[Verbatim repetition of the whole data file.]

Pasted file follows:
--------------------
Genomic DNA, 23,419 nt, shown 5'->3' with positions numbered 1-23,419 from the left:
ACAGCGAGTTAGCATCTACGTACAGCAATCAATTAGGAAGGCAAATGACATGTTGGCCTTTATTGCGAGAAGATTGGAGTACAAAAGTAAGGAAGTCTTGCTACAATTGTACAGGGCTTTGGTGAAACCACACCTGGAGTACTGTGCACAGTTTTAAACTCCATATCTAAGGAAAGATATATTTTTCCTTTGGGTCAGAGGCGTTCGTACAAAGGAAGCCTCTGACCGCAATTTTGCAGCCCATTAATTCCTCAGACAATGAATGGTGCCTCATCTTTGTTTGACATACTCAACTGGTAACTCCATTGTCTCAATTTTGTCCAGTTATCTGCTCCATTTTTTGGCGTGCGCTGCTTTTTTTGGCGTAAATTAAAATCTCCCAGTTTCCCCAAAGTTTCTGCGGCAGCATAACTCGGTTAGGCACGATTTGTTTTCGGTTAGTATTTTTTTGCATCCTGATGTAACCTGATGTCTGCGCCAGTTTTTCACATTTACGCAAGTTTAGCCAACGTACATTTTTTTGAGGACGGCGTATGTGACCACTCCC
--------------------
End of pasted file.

Genomic DNA, 23,419 nt, shown 5'->3' with positions numbered 1-23,419 from the left:
ACAGCGAGTTAGCATCTACGTACAGCAATCAATTAGGAAGGCAAATGACATGTTGGCCTTTATTGCGAGAAGATTGGAGTACAAAAGTAAGGAAGTCTTGCTACAATTGTACAGGGCTTTGGTGAAACCACACCTGGAGTACTGTGCACAGTTTTAAACTCCATATCTAAGGAAAGATATATTTTTCCTTTGGGTCAGAGGCGTTCGTACAAAGGAAGCCTCTGACCGCAATTTTGCAGCCCATTAATTCCTCAGACAATGAATGGTGCCTCATCTTTGTTTGACATACTCAACTGGTAACTCCATTGTCTCAATTTTGTCCAGTTATCTGCTCCATTTTTTGGCGTGCGCTGCTTTTTTTGGCGTAAATTAAAATCTCCCAGTTTCCCCAAAGTTTCTGCGGCAGCATAACTCGGTTAGGCACGATTTGTTTTCGGTTAGTATTTTTTTGCATCCTGATGTAACCTGATGTCTGCGCCAGTTTTTCACATTTACGCAAGTTTAGCCAACGTACATTTTTTTGAGGACGGCGTATGTGACCACTCCC